“If the only tool you have is a hammer, you tend to see every problem as a nail.”
Abraham Maslow (1908-1970)
The right tool makes every job easier, whether you’re a cook or a carpenter, a seamstress or a surgeon. And sometimes, the simplest tool can make a world of difference.
A few days ago I received a grabber as a gift. You’ve seen them advertised on TV — a trigger at one end operates a claw mechanism at the other. You can get them as fancy as you want — foldable, extendable, super heavy duty. I opted for off-the-rack at Walmart, less than $15. But what a little miracle it is!
You see, the stiffness and scarring caused by my disease limits my lung capacity. That’s why any activity causes my O2 saturation to drop like a rock. When I bend over, I get even more breathless because my innards compress against my lungs, further reducing my breathing capacity. This makes simple tasks, like picking up clothes off the floor, a feat that requires planning. Bending twice makes me dizzy. A third time requires a rest break and pursed lip breathing.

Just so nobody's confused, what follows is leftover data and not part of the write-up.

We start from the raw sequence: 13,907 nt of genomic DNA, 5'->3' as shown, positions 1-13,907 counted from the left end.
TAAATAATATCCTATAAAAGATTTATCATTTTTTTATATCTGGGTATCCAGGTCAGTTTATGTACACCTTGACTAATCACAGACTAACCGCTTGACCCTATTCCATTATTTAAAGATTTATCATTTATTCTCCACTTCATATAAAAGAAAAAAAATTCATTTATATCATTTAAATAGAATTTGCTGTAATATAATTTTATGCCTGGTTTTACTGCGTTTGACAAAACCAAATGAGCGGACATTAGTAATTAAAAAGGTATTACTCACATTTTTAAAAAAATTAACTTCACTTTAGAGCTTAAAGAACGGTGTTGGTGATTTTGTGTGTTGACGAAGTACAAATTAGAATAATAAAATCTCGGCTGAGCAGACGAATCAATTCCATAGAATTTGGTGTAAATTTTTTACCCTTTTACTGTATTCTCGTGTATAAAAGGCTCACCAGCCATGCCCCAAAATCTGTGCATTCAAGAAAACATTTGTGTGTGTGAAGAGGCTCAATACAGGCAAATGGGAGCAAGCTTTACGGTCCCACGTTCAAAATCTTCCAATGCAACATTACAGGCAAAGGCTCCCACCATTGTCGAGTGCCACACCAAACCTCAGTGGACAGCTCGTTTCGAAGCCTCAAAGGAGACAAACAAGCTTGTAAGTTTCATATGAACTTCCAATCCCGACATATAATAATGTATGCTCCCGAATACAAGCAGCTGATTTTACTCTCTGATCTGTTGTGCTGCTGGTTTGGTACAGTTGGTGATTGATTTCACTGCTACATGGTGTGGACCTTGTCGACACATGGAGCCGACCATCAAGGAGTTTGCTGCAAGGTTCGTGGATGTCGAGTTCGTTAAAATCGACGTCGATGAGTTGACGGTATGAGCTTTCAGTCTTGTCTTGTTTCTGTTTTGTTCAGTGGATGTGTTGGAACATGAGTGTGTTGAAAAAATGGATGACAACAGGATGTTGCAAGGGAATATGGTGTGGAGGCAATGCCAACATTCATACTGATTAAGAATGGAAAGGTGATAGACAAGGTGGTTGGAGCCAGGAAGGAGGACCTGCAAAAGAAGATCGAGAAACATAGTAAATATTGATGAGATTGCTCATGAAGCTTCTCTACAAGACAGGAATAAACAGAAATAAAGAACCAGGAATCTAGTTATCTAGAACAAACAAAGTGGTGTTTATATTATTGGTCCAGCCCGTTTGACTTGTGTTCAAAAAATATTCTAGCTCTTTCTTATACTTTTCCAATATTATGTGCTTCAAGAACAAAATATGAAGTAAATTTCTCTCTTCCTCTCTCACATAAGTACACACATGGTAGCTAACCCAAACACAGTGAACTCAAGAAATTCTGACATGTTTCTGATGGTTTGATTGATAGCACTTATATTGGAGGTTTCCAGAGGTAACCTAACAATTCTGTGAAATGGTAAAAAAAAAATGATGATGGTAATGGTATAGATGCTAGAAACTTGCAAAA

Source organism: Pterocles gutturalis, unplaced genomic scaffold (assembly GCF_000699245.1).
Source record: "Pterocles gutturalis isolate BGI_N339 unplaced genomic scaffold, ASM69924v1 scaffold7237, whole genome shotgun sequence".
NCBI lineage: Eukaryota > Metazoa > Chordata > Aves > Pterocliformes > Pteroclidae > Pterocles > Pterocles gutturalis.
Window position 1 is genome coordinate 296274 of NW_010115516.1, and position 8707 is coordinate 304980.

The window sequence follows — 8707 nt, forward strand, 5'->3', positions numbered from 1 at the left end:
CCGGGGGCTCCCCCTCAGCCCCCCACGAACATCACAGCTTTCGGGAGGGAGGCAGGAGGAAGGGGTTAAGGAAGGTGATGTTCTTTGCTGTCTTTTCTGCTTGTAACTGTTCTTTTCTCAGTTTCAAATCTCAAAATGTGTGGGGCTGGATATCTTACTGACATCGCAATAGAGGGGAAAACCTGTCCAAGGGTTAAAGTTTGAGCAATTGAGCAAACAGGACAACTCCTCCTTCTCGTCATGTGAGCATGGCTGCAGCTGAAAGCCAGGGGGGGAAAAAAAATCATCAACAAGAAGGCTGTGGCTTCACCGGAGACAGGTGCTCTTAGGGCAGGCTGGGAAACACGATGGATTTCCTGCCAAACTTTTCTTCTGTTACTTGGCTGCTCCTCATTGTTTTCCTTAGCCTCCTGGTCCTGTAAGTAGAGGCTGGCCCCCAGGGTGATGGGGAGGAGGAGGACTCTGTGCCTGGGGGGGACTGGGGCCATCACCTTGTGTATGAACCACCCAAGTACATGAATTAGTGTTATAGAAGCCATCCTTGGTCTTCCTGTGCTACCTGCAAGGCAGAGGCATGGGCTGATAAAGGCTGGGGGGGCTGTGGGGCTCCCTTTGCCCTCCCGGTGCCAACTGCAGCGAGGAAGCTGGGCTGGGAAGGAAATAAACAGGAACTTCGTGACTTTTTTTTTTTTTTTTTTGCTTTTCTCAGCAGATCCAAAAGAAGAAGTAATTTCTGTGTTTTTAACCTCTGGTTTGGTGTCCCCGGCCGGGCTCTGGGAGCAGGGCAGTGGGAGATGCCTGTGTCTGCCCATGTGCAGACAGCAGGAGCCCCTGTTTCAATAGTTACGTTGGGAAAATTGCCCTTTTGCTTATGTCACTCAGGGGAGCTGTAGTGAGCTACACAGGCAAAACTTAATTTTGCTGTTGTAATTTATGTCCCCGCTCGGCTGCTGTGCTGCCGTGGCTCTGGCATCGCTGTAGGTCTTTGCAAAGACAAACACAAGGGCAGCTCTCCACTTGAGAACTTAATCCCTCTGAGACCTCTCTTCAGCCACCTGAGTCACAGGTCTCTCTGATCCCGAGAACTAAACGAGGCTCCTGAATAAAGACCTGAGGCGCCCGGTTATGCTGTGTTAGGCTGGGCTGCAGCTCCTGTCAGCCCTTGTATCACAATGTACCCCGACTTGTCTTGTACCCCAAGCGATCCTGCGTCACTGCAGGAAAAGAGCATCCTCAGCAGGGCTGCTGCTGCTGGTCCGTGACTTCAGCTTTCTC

As a result, I let things pile up. I’d kick clothes into a mound for several days and then gather them up all at once. Errant kleenex and nebulizer ampules dotted the floor around my chair. When I did get around to picking up, it took half a day of crawling, reaching, gathering and breathing breaks to finally see the carpet again. Not anymore! With my grabber, I spend less than 30 seconds each morning picking up my room without a huff or a puff. If something slips off the hanger in my closet, no worries! Even the long lost socks behind the dryer are back in play.
I never realized something so simple could have such an impact on my day. Breathing easier is a definite plus. But I think the biggest benefit is that I feel just a little more in control. When I walk into my bedroom, it isn’t littered with the detritus of my disease. It’s neat and clean, no longer screaming a constant reminder of the little things that seem to get harder and harder to do. I know that my disease will take its course, there’s really nothing I can do to change that. But I can affect my attitude and my outlook — and those are the most powerful tools I have.